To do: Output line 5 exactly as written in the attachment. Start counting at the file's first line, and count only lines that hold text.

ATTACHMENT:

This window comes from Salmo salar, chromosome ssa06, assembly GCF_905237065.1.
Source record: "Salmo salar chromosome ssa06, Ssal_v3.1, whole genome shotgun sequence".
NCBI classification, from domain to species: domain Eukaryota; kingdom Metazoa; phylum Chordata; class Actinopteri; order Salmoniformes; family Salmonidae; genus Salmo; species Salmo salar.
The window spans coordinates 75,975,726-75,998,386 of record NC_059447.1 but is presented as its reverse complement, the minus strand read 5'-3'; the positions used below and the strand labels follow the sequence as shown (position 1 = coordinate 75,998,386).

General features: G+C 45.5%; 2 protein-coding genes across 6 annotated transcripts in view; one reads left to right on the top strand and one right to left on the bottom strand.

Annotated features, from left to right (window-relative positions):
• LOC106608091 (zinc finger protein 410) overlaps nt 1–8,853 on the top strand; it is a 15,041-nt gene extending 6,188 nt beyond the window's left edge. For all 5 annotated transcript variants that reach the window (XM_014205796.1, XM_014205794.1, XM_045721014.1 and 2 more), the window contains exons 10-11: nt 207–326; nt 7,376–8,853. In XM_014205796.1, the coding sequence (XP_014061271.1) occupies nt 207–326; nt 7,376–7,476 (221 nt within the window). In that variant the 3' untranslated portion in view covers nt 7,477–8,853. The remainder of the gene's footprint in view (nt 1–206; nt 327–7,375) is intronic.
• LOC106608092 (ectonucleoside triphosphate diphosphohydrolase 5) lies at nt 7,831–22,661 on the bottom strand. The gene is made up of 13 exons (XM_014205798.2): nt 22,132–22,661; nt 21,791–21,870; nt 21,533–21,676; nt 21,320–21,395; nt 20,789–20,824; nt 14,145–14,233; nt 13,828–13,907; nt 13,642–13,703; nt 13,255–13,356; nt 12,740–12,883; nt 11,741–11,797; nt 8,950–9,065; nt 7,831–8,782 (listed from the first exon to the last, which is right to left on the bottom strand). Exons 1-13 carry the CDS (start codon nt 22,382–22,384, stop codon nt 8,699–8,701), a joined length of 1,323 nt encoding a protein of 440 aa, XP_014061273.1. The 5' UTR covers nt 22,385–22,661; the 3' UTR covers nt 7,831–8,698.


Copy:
General features: G+C 45.5%; 2 protein-coding genes across 6 annotated transcripts in view; one reads left to right on the top strand and one right to left on the bottom strand.